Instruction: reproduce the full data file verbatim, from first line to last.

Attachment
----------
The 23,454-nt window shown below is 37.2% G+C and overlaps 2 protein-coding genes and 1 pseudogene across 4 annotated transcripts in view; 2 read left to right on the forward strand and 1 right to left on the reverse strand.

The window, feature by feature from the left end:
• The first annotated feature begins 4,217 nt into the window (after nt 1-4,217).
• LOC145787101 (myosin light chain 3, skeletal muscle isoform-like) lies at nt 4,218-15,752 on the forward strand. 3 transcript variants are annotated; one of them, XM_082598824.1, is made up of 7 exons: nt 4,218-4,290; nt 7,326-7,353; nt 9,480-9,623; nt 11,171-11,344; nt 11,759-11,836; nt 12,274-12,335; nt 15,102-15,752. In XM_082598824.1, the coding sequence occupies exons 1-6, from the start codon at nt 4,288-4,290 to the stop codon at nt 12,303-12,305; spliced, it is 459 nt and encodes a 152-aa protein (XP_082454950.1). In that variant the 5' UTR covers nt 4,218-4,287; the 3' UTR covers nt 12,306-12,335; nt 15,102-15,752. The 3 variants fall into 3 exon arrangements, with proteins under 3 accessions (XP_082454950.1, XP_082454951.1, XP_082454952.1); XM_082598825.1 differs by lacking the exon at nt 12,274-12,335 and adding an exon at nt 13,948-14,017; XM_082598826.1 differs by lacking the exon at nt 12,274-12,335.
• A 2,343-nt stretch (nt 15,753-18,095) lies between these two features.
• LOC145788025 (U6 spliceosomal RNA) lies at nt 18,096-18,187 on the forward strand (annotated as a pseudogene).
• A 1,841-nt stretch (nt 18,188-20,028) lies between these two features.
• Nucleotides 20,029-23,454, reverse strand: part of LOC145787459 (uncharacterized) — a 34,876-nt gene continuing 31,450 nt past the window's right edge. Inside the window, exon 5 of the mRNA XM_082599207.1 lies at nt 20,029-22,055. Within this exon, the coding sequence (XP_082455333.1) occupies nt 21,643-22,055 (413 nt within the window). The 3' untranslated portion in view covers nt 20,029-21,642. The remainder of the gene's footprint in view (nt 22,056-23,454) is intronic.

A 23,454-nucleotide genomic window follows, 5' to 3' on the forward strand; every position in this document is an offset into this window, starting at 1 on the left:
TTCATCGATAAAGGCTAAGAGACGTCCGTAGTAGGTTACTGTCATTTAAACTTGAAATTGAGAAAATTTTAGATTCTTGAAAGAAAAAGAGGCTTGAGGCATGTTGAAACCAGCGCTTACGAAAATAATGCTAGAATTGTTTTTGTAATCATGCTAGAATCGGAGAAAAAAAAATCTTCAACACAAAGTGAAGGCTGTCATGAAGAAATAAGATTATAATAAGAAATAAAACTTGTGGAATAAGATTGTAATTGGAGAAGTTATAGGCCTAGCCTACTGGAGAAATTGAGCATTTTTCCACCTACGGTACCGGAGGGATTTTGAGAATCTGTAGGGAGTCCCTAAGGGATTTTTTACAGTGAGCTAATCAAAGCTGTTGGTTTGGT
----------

The 23,454-nt window shown below is 37.2% G+C and overlaps 2 protein-coding genes and 1 pseudogene across 4 annotated transcripts in view; 2 read left to right on the forward strand and 1 right to left on the reverse strand.

The window, feature by feature from the left end:
• The first annotated feature begins 4,217 nt into the window (after nt 1-4,217).
• LOC145787101 (myosin light chain 3, skeletal muscle isoform-like) lies at nt 4,218-15,752 on the forward strand. 3 transcript variants are annotated; one of them, XM_082598824.1, is made up of 7 exons: nt 4,218-4,290; nt 7,326-7,353; nt 9,480-9,623; nt 11,171-11,344; nt 11,759-11,836; nt 12,274-12,335; nt 15,102-15,752. In XM_082598824.1, the coding sequence occupies exons 1-6, from the start codon at nt 4,288-4,290 to the stop codon at nt 12,303-12,305; spliced, it is 459 nt and encodes a 152-aa protein (XP_082454950.1). In that variant the 5' UTR covers nt 4,218-4,287; the 3' UTR covers nt 12,306-12,335; nt 15,102-15,752. The 3 variants fall into 3 exon arrangements, with proteins under 3 accessions (XP_082454950.1, XP_082454951.1, XP_082454952.1); XM_082598825.1 differs by lacking the exon at nt 12,274-12,335 and adding an exon at nt 13,948-14,017; XM_082598826.1 differs by lacking the exon at nt 12,274-12,335.
• A 2,343-nt stretch (nt 15,753-18,095) lies between these two features.
• LOC145788025 (U6 spliceosomal RNA) lies at nt 18,096-18,187 on the forward strand (annotated as a pseudogene).
• A 1,841-nt stretch (nt 18,188-20,028) lies between these two features.
• Nucleotides 20,029-23,454, reverse strand: part of LOC145787459 (uncharacterized) — a 34,876-nt gene continuing 31,450 nt past the window's right edge. Inside the window, exon 5 of the mRNA XM_082599207.1 lies at nt 20,029-22,055. Within this exon, the coding sequence (XP_082455333.1) occupies nt 21,643-22,055 (413 nt within the window). The 3' untranslated portion in view covers nt 20,029-21,642. The remainder of the gene's footprint in view (nt 22,056-23,454) is intronic.

A 23,454-nucleotide genomic window follows, 5' to 3' on the forward strand; every position in this document is an offset into this window, starting at 1 on the left:
TTCATCGATAAAGGCTAAGAGACGTCCGTAGTAGGTTACTGTCATTTAAACTTGAAATTGAGAAAATTTTAGATTCTTGAAAGAAAAAGAGGCTTGAGGCATGTTGAAACCAGCGCTTACGAAAATAATGCTAGAATTGTTTTTGTAATCATGCTAGAATCGGAGAAAAAAAAATCTTCAACACAAAGTGAAGGCTGTCATGAAGAAATAAGATTATAATAAGAAATAAAACTTGTGGAATAAGATTGTAATTGGAGAAGTTATAGGCCTAGCCTACTGGAGAAATTGAGCATTTTTCCACCTACGGTACCGGAGGGATTTTGAGAATCTGTAGGGAGTCCCTAAGGGATTTTTTACAGTGAGCTAATCAAAGCTGTTGGTTTGGT